23. Clostridium botulinum • Botulism is a severe, often fatal, form of food poisoning characterized by pronounced neurotoxic efects. • The preformed toxin in the food is absorbed from the intestinal tract. Although it is protein, it is not inactivated by the intestinal proteolytic enzymes. • The toxin primarly affects the cholinergic system and seems to block release of acetylcholine, chiefly at points in the peripheral nervous system.

    24. Clinical presentation • Descending symmetrical paralysis beginning with cranial nerve involvement, induced by botulinum toxin. Onset begins with blurry vision, followed by ocular muscle paralysis, difficulty speaking and inability to swalow. Respiratory paralysis may occur in severe cases. Mental status in unaffected. • Usual incubation period is 10 – 12 hours. Incubation is shortest for type E strain (hours), longest for type A strains (up to 10 days), and is inversely proportional to the quantity of toxin consumed (food botulism). • Wound botulism (types A or B) may follow C. botulinum entry into IV drug abuser injection site, surgical or traumatic wounds. • Infant (less then 1 year) botulism (most commonly type A or B) is acquired from C. botulinum containing honey.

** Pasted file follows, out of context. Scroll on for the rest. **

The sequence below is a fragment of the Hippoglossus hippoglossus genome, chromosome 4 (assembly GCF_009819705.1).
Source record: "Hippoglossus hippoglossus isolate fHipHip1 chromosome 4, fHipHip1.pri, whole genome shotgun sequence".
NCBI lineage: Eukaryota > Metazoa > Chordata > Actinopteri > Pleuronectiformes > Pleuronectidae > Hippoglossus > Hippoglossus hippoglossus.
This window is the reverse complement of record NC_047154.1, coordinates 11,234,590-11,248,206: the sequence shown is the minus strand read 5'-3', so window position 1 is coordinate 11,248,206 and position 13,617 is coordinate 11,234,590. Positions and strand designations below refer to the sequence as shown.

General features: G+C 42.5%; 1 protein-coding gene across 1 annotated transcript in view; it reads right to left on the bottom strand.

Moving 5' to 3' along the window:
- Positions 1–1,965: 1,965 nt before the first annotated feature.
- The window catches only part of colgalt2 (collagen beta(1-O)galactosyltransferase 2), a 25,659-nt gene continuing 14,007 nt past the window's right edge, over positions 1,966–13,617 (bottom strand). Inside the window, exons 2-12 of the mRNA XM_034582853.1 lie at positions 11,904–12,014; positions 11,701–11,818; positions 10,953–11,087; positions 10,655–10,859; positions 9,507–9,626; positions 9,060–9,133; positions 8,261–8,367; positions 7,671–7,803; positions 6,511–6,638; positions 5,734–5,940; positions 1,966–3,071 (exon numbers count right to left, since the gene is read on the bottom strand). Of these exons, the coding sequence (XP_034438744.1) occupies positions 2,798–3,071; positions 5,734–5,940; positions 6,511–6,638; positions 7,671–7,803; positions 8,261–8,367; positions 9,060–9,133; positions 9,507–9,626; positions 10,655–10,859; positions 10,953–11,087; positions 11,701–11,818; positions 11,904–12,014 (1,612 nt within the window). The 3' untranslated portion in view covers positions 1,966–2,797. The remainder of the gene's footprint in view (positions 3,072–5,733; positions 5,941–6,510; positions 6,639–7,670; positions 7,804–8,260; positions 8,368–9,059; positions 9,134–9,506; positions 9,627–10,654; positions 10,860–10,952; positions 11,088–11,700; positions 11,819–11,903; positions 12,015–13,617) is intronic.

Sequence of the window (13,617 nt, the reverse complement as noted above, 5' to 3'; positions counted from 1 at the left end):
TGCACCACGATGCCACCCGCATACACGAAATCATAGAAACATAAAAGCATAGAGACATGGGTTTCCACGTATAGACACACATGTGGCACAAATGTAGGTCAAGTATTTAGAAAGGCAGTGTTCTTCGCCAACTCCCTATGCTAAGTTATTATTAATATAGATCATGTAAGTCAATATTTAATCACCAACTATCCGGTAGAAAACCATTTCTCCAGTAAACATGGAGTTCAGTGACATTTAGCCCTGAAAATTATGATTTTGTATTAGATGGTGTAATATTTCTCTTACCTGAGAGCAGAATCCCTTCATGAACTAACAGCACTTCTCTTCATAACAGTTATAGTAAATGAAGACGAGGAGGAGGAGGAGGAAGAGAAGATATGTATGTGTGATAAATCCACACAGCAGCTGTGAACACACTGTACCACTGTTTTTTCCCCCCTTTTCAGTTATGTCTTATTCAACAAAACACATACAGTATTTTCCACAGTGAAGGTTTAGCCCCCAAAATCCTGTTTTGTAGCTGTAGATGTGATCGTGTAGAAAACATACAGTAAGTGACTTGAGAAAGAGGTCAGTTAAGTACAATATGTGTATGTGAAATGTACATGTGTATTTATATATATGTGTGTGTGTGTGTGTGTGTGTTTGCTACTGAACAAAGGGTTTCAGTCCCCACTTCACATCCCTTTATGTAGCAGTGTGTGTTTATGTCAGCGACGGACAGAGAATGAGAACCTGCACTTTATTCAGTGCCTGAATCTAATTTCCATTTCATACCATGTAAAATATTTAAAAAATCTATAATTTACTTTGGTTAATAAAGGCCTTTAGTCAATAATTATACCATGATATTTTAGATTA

25. Therapy of botulism • Application of antitoxin • Antitoxin neutralizes only free toxin, and does not reverse toxin-induced paralysis. • Botulism is toxic-mediated infection and antibiotic therapy (wound botulism) is adjunctive. • Prognosis: • Good if treated early, before respiratory paralysis.

    26. Clostridia that produce invasive infections • Many different toxin-producing clostridia can produce invasive infections (including myonecrosis and gas gangrene) if introduced into damaged tissue. • About 30 species of clostridia may produce such an effect, but the most common in invasive disease is Clostridium perfringens (90%).

    27. Clostridium difficile • This organism has a direct relationship with pseudomembranous colitis, usually is association with broad-spectrum antibiotic therapy. • Pseudomembranous colitis is diagnosed by endoscopic observation of pseudomembranes or microabscesses in patients who have diarrhea and have been given antibiotics. The diarrhea may be watery or bloody, and the patient frequently has associated abdominal cramps, leukocytosis, and fewer.

    28. Clostridium difficile - pseudomembranous colitis • Administration of antibiotics results in proliferation of drug-resistant C. difficile, that produce two toxins (toxin A, toxin B). Both toxins are found in the stools of patients with pseudomembranous colitis. • Treatment: Metronidazol 3-4 x 250-500 mg p.os Vancomycin 2x1 g p.os